hiwire progress report chania, may 2007 presenter: prof. alex potamianos technical university of...

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  • Slide 1
  • HIWIRE Progress Report Chania, May 2007 Presenter: Prof. Alex Potamianos Technical University of Crete Presenter: Prof. Alex Potamianos Technical University of Crete
  • Slide 2
  • Audio-Visual Processing (WP1) VTLN (WP2) Segment Models (WP1) Recognition on BSS (WP1) Bayes Optimal Adaptation (WP2) Outline
  • Slide 3
  • Audio-Visual Processing (WP1) VTLN (WP2) Segment Models (WP1) Recognition on BSS (WP1) Bayes Optimal Adaptation (WP2) Outline
  • Slide 4
  • Combining several sources of information to improve the performance Unfortunately, for different environments and noise conditions not all the sources of information are equally reliable. Mismatch between training and test conditions. Goal Propose estimators of optimal stream weights si that can be computed in an unsupervised manner Motivation
  • Slide 5
  • Equal error rate in single-stream classifiers Equal estimation error variance in each stream Optimal Stream Weights
  • Slide 6
  • Subset of CUAVE database used: 36 speakers (30 training, 6 testing) 5 sequences of 10 connected digits per speaker Training set: 1500 digits (30x5x10) Test set: 300 digits (6x5x10) Features: Audio: 39 features (MFCC_D_A) Visual: 39 features (ROIDCT_D_A, odd columns) Multi-Streams HMM models: 8 state, left-to-right HMM whole-digit models Single Gaussian mixture AV-HMM uses separate audio and video feature streams Experimental Results
  • Slide 7
  • Two classes anti models Class membership inter and intra classes distance Results (classification)
  • Slide 8
  • Generalization of the inter- and intra-distances measure inter distance among all the classes. Results (recognition)
  • Slide 9
  • Stream weight computation for multi class classification task based on theoretical results for a two classes classification use of an anti-model technique We use only the test utterance and the information contained in the trained models. Generalization towards unsupervised estimation of stream weights for multi-streams classification and recognition problems. Conclusions
  • Slide 10
  • Audio-Visual Processing (WP1) VTLN (WP2) Segment Models (WP1) Recognition on BSS (WP1) Bayes Optimal Adaptation (WP2) Outline
  • Slide 11
  • Vocal Tract Length Normalization. Dependence between warping and phonemes. Frame Segmentation into Regions. Warping Factor and Function Estimation. VTLN in Recognition. Evaluation.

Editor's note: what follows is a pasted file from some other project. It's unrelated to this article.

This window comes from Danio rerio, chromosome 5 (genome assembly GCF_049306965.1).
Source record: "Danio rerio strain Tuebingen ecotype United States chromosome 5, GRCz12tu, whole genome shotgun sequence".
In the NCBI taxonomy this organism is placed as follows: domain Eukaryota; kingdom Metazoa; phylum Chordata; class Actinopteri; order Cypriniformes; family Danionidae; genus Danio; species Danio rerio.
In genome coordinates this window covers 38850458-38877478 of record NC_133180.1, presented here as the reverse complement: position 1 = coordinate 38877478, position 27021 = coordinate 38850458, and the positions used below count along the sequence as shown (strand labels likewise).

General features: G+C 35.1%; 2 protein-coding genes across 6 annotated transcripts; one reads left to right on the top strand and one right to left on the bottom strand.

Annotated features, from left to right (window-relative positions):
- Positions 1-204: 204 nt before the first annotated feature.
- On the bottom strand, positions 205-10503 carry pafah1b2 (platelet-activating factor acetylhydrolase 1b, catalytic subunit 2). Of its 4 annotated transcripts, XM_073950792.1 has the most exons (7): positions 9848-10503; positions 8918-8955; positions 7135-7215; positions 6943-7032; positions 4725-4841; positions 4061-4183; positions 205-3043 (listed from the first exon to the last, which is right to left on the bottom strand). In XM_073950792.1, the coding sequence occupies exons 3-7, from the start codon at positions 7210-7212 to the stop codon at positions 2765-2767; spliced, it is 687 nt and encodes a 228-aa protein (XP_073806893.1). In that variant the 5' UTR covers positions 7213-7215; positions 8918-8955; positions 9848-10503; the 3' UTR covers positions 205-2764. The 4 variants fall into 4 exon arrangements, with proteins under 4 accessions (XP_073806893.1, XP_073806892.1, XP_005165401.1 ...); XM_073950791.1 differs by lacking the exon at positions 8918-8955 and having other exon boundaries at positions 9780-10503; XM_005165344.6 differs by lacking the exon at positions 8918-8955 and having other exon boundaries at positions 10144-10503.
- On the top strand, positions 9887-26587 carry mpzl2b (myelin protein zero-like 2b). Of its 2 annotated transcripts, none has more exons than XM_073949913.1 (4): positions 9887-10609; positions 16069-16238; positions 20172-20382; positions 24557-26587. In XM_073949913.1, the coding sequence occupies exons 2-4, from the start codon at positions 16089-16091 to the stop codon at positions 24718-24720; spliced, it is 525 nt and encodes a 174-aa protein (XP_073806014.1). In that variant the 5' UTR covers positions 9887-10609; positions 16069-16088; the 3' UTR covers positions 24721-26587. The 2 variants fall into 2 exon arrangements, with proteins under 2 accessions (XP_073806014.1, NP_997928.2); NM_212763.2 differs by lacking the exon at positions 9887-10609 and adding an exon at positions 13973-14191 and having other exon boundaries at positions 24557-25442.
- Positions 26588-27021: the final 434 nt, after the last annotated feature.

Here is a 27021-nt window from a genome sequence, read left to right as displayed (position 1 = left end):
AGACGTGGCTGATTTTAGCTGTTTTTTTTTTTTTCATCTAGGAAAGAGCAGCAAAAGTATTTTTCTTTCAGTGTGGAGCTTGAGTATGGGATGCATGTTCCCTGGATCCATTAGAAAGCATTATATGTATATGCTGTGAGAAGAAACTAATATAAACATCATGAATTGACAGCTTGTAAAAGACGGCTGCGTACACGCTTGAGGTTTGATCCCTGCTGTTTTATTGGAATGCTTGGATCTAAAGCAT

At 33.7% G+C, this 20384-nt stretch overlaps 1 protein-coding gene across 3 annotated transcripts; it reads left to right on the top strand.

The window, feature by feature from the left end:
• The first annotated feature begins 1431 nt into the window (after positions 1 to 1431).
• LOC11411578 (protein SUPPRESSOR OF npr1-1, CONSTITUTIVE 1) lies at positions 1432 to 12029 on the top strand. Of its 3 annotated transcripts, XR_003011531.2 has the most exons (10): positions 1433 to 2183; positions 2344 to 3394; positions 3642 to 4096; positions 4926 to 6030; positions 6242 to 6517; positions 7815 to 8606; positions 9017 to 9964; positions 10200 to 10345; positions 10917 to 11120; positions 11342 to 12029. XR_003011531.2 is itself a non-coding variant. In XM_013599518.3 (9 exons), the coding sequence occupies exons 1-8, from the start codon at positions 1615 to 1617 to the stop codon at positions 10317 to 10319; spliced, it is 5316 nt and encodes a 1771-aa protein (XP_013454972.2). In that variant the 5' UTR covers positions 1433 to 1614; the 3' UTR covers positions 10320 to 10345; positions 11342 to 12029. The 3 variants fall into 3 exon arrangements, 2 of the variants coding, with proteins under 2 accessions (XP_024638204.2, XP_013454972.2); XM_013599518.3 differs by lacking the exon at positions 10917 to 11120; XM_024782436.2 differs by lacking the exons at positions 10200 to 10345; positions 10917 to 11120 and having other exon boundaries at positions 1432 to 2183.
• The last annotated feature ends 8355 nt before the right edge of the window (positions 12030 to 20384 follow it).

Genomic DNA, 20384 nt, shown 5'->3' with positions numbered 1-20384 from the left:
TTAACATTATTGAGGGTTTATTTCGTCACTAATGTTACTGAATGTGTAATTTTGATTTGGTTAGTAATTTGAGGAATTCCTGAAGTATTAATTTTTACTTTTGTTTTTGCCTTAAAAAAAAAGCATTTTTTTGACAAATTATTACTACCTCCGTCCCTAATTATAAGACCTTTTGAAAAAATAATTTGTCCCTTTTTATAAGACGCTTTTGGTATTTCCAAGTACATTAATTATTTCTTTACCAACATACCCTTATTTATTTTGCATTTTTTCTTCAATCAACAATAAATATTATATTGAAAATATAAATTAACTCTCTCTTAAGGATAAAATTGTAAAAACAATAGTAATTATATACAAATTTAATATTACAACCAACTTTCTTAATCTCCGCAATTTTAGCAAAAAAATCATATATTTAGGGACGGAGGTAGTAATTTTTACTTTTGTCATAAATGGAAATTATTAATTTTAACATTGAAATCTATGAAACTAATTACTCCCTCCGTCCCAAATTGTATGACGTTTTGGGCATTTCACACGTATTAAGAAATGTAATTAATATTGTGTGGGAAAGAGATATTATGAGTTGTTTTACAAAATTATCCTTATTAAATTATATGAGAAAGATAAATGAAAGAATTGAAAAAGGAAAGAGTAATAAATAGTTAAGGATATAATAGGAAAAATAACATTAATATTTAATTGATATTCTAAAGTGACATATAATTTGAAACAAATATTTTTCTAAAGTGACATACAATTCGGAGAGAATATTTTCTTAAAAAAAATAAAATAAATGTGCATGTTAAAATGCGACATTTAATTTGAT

• Slide 12
  • Dependence between warping and phonemes[1]. Examining the similarity between two frames before and after the warping: For each phoneme and speaker and for the middle frame of the utterance, the average spectral envelope is computed. An optimal warping factor is computed (for each phonemes s utterance), so that the MSE, between the warped spectrum and the corresponding unwraped spectrum,, is minimized. Optimization is achieved by a full search in the interval of warping factors ranging from 0.8 to 1.2, where 1 corresponds to no warping, The mapped spectrum is warped according to this optimal warping factor.
  • Slide 13
  • Dependence between warping and phonemes[2]. Bi-Parametric Warping Function (2pts). Different warping factors are evaluated, correspondingly, for the low (f < 3 KHz) and high (f 3 KHz) frequencies. Constraints:, and step 0.02. A full search over the 25 ( ) candidate warping functions provides the optimal pair of warping factors. Four-Parametric Warping Function (4pts). Different warping factors are evaluated for the frequency ranges, 0-1.5, 1.5-3, 3-4.5 and 4.5-8 KHz. The constraints and step remain the same with the bi-parametric case. Full search over the 625 ( ) different candidate warping functions. Bias addition before the warping process. Based on the ML algorithm, we evaluate a linear bias that minimizes the spectral distance between the reference and mapped spectrums. The extracted linear bias is added to the unwrapped mapped spectrum.
  • Slide 14
  • Results (over all speakers) after bias addition.
  • Slide 15
  • Frame Segmentation into Regions. Based on unsupervised K-Means algorithm, a sequence of testing utterances frames, length M, is divided on, specific by us, population of regions. The algorithms output is a function F between the frames m and the corresponding region index c, As an additional constraint, a media filtering is placed on the region indexs sequence. This constraint has the effect of smoothing the sequence of indices so as to reflect a more physiologically degree of region transition between successive frames.